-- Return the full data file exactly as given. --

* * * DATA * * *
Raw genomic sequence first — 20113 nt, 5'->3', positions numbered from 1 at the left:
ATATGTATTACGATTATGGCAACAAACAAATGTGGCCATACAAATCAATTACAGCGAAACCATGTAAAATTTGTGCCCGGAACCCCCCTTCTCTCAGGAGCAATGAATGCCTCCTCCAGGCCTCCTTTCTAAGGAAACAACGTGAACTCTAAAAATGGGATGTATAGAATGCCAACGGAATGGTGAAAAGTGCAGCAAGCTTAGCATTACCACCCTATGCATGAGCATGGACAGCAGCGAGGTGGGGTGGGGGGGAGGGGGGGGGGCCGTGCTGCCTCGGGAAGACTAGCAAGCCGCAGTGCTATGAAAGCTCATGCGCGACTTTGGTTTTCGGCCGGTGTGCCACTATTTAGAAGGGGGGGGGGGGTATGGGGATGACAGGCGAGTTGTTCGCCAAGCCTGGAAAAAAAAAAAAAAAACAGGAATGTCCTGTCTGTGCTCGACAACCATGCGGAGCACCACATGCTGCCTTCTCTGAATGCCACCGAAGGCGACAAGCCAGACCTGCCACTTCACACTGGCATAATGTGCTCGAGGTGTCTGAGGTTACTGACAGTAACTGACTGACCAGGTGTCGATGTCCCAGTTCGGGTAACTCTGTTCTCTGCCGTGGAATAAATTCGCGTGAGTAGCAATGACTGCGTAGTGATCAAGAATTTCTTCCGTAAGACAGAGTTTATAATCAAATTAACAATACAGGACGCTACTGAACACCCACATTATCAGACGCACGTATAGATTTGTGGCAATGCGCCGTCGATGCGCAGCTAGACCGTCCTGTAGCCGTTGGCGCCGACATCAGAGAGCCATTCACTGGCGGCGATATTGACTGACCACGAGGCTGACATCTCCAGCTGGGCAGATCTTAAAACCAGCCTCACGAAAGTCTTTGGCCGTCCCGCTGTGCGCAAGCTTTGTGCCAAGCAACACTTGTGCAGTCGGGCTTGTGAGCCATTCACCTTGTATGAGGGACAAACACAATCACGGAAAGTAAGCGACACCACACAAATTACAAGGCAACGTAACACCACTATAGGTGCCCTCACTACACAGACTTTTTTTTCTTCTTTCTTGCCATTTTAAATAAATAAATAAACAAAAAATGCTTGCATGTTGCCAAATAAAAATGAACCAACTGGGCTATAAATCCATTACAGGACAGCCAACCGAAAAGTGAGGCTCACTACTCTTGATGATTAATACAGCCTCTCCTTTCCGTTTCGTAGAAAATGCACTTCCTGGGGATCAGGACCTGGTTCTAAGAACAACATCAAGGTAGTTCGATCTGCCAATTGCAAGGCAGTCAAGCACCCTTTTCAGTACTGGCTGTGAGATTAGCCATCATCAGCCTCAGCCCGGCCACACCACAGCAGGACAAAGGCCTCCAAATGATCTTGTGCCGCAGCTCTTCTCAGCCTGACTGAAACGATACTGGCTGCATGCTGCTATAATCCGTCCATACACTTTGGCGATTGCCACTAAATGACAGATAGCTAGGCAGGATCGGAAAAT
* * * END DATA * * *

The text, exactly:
Raw genomic sequence first — 20113 nt, 5'->3', positions numbered from 1 at the left:
ATATGTATTACGATTATGGCAACAAACAAATGTGGCCATACAAATCAATTACAGCGAAACCATGTAAAATTTGTGCCCGGAACCCCCCTTCTCTCAGGAGCAATGAATGCCTCCTCCAGGCCTCCTTTCTAAGGAAACAACGTGAACTCTAAAAATGGGATGTATAGAATGCCAACGGAATGGTGAAAAGTGCAGCAAGCTTAGCATTACCACCCTATGCATGAGCATGGACAGCAGCGAGGTGGGGTGGGGGGGAGGGGGGGGGGCCGTGCTGCCTCGGGAAGACTAGCAAGCCGCAGTGCTATGAAAGCTCATGCGCGACTTTGGTTTTCGGCCGGTGTGCCACTATTTAGAAGGGGGGGGGGGGTATGGGGATGACAGGCGAGTTGTTCGCCAAGCCTGGAAAAAAAAAAAAAAAACAGGAATGTCCTGTCTGTGCTCGACAACCATGCGGAGCACCACATGCTGCCTTCTCTGAATGCCACCGAAGGCGACAAGCCAGACCTGCCACTTCACACTGGCATAATGTGCTCGAGGTGTCTGAGGTTACTGACAGTAACTGACTGACCAGGTGTCGATGTCCCAGTTCGGGTAACTCTGTTCTCTGCCGTGGAATAAATTCGCGTGAGTAGCAATGACTGCGTAGTGATCAAGAATTTCTTCCGTAAGACAGAGTTTATAATCAAATTAACAATACAGGACGCTACTGAACACCCACATTATCAGACGCACGTATAGATTTGTGGCAATGCGCCGTCGATGCGCAGCTAGACCGTCCTGTAGCCGTTGGCGCCGACATCAGAGAGCCATTCACTGGCGGCGATATTGACTGACCACGAGGCTGACATCTCCAGCTGGGCAGATCTTAAAACCAGCCTCACGAAAGTCTTTGGCCGTCCCGCTGTGCGCAAGCTTTGTGCCAAGCAACACTTGTGCAGTCGGGCTTGTGAGCCATTCACCTTGTATGAGGGACAAACACAATCACGGAAAGTAAGCGACACCACACAAATTACAAGGCAACGTAACACCACTATAGGTGCCCTCACTACACAGACTTTTTTTTCTTCTTTCTTGCCATTTTAAATAAATAAATAAACAAAAAATGCTTGCATGTTGCCAAATAAAAATGAACCAACTGGGCTATAAATCCATTACAGGACAGCCAACCGAAAAGTGAGGCTCACTACTCTTGATGATTAATACAGCCTCTCCTTTCCGTTTCGTAGAAAATGCACTTCCTGGGGATCAGGACCTGGTTCTAAGAACAACATCAAGGTAGTTCGATCTGCCAATTGCAAGGCAGTCAAGCACCCTTTTCAGTACTGGCTGTGAGATTAGCCATCATCAGCCTCAGCCCGGCCACACCACAGCAGGACAAAGGCCTCCAAATGATCTTGTGCCGCAGCTCTTCTCAGCCTGACTGAAACGATACTGGCTGCATGCTGCTATAATCCGTCCATACACTTTGGCGATTGCCACTAAATGACAGATAGCTAGGCAGGATCGGAAAAT